While chlorinated flours are used herein, unchlorinated flours are also usable. Enzyme inactivated flours are also usable. In particular, flours that are free of alpha-amylase activity and have a very reduced lipasic and peroxidasic activity are usable. In addition wheat flour, corn flour, rice flour, buckwheat, potato flakes and soy flour are used for some carbohydrate-based embodiments of the present invention and either supplant or replace the wheat flour. Soy flour typically defatted. Pasta is typically prepared from wheat flour, buckwheat, rice flour or a combination of these flours.

Sugar The dough compositions of the present invention also essentially comprise 0-5% of sugar or a nutritive carbohydrate sweetener ingredient in a ratio of about 0.0-to-0.25: 1.0. Typically, sucrose is used in mixes for baked goods as the sugar ingredient, although up to about 30% of the sugar in the present invention food products is supplied by dextrose or other nutritive carbohydrate sweetening agents such as corn syrup solids. Commercially available milled sugar usually contains up to about 4% starch as an aid to maintaining its free-flowing properties.

In embodiments where sugar is used, ordinary granulated sugars are satisfactory for use in the dry mix. These sugars include sucrose, dextrose, maltose, fructose, lactose, brown and invert sugars, alone or in combination. The preferred sugar is sucrose.

Sugar to Flour Ratio The baker's ratio is the weight ratio of sugar to flour. The baker's ratio is used to provide desired baked good attributes. The baker's ratio of the food products of the present invention range from 0% sugar to a ratio of about 0.25: 1.

Fat The dry mix compositions of the present invention, in some embodiments, comprise from about 0 to about 50% of an edible fat or shortening ingredient. A shortening component adds richness to the eating properties of the finished baked goods as well as aids in the leavening process. The particular fat constituent level will depend particularly upon the desired type of finished baked good desired and its properties.

Conventional shortening materials are suitable for use as the shortening ingredient of the present doughs. Such conventional shortening materials are well known in the dough art. The conventional shortenings useful herein include fatty glyceridic materials classified on the basis of their physical state at room temperature. Liquid shortenings or oils are usable and provide an advantage of ease of incorporation. Solid shortening is usable and provides an advantage of desirable mouth feel upon consumption of the baked good. More commonly are mixtures of liquid and solid shortenings. These mixtures are fluid or plastic depending in part on the level of solid fatty materials. Shortenings of this type comprise a liquid oil containing from about 2-26% normally solid fatty glycerides. That is, a solid content index,"SFI", at 70"and 4% to 6% at 100°F.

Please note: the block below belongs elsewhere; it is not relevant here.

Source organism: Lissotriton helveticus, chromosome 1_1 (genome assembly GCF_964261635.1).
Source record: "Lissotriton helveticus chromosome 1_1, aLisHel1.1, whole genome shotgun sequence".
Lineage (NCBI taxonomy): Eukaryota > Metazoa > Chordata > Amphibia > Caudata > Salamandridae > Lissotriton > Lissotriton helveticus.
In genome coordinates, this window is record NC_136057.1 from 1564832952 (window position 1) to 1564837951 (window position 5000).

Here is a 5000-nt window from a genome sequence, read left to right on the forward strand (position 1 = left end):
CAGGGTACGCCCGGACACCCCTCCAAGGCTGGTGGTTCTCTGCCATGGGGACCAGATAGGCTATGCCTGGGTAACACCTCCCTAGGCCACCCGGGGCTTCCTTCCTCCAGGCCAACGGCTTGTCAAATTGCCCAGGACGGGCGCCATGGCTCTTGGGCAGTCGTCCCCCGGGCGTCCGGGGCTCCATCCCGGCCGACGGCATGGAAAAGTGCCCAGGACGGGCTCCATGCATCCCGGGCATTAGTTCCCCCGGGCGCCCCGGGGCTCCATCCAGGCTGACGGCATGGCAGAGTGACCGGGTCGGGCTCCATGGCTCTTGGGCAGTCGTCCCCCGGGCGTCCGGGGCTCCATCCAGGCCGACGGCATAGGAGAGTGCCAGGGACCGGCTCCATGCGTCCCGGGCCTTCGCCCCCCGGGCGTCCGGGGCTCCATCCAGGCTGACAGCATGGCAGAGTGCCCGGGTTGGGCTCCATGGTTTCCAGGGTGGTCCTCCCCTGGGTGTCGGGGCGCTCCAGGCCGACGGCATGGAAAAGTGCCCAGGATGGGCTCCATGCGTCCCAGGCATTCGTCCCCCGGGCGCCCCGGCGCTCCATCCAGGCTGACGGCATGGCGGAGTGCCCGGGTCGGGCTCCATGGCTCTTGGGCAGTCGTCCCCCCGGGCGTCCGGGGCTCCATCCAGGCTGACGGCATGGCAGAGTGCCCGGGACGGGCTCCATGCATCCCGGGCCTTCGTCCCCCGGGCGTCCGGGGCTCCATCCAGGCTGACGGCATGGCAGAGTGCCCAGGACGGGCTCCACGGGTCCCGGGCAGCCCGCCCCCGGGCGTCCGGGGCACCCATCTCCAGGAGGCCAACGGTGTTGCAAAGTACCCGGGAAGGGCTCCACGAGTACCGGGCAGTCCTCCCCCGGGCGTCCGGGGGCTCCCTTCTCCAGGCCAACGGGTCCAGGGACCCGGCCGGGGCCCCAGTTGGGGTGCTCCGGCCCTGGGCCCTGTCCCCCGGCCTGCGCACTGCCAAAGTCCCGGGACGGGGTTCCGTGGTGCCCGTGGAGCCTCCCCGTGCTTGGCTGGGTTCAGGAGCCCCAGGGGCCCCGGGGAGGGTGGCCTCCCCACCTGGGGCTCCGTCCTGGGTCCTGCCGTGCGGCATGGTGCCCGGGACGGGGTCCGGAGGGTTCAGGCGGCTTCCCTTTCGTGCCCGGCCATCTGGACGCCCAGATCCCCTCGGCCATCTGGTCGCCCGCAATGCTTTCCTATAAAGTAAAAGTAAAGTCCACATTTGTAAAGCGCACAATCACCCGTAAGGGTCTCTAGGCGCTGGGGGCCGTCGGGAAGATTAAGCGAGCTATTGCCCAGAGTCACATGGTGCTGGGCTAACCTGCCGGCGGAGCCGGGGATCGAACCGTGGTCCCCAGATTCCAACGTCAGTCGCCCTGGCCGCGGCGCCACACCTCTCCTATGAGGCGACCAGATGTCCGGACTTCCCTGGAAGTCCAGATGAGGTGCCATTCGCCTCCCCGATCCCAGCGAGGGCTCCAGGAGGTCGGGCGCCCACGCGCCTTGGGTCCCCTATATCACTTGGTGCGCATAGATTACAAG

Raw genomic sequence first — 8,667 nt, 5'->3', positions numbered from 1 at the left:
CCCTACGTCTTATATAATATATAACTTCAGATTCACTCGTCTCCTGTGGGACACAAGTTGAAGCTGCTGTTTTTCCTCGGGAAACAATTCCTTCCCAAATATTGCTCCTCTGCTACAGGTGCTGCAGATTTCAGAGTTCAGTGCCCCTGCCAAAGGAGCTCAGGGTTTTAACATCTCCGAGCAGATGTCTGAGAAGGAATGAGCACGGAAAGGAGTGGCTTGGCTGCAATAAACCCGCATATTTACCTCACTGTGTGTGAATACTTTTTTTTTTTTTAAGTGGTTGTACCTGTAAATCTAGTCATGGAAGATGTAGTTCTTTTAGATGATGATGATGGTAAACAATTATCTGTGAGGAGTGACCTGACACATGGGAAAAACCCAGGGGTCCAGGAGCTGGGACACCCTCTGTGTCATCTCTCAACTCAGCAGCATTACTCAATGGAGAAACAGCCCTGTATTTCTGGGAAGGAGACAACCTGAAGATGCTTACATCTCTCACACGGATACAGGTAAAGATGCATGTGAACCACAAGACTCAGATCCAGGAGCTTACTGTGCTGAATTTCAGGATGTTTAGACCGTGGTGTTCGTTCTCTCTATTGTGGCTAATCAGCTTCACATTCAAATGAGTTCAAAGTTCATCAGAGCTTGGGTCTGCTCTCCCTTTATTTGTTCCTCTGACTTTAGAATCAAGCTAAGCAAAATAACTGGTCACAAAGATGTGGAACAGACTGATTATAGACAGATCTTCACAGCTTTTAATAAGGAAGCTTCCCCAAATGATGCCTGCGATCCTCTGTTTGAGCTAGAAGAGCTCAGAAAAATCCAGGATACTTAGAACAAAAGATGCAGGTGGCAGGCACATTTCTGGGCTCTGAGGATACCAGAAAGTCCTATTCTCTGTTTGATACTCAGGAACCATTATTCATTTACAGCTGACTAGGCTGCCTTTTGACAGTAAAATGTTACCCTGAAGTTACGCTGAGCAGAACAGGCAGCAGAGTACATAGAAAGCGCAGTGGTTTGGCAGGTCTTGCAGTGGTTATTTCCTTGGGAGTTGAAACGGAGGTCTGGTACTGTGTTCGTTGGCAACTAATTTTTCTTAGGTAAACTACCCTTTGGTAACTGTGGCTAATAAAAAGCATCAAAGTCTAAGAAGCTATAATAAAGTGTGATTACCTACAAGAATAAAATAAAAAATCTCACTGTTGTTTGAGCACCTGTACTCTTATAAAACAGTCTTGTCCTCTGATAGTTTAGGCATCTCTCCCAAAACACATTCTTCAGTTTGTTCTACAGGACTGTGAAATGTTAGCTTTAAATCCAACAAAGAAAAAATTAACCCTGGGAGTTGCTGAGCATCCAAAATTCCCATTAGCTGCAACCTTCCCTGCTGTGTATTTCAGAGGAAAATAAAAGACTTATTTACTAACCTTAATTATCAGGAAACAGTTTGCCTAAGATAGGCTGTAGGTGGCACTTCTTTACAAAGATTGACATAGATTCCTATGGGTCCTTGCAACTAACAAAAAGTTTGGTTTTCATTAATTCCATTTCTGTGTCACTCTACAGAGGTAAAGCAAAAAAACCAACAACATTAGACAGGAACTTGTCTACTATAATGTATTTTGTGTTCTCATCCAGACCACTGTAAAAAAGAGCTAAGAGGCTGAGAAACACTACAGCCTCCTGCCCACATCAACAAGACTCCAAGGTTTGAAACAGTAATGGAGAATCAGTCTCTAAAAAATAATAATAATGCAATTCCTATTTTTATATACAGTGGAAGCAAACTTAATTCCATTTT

Solid fatty glycerides include fatty monoglycerides and diglycerides of saturated fatty acids having 16-22 carbon atoms. The liquid shortening is animal shortening, marine, vegetable or synthetic oil, such as sucrose polyesters, which are liquid at ordinary room temperature. Representative of such liquid shortenings include coconut oil, palm kernel oil, cottonseed oil, peanut oil, olive oil, sunflower seed oil, sesame seed oil, corn oil, safflower oil, poppyseed oil, soybean oil, canola (rapeseed) oil, babassue oil, lard, tallow, and the like. Other suitable shortening materials and methods of shortening preparation are described in detail in Bailey "Industrial Oil and Pat Products," (3rd ed. 1964) which is incorporated herein by reference.

Mixtures of the above oils are usable as are solid fatty materials, such as saturated triglyceride fats. In general, from about 1.5 to 25% triglycerides which are solid at 70°F are added to a liquid oil.

The preferred oils are soybean oil hydrogenated to an iodine value of from about 105 to 115, preferably about 107, corn oil, palm oil, hydrogenated palm oil, lard and tallow oils. Preferably, the oils used to prepare the shortening composition will contain only from about 1-7% hardstock. Hardstock is a hydrogenated triglyceride having an iodine value of 8 or less. Preferred hardstocks include hydrogenated soybean oil, hydrogenated cottonseed oil, hydrogenated palm oil and hydrogenated lard or tallow.

Some embodiments of the unleavened doughs of the present invention further comprise about 0.2-5% of emulsifiers. The shortening provides a convenient carrier for addition of emulsifiers to the dough. The emulsifiers aid the realization of baked goods with improved grain structure and texture. The emulsifiers are also useful to maintain the emulsion integrity of the dough over extended room temperature storage.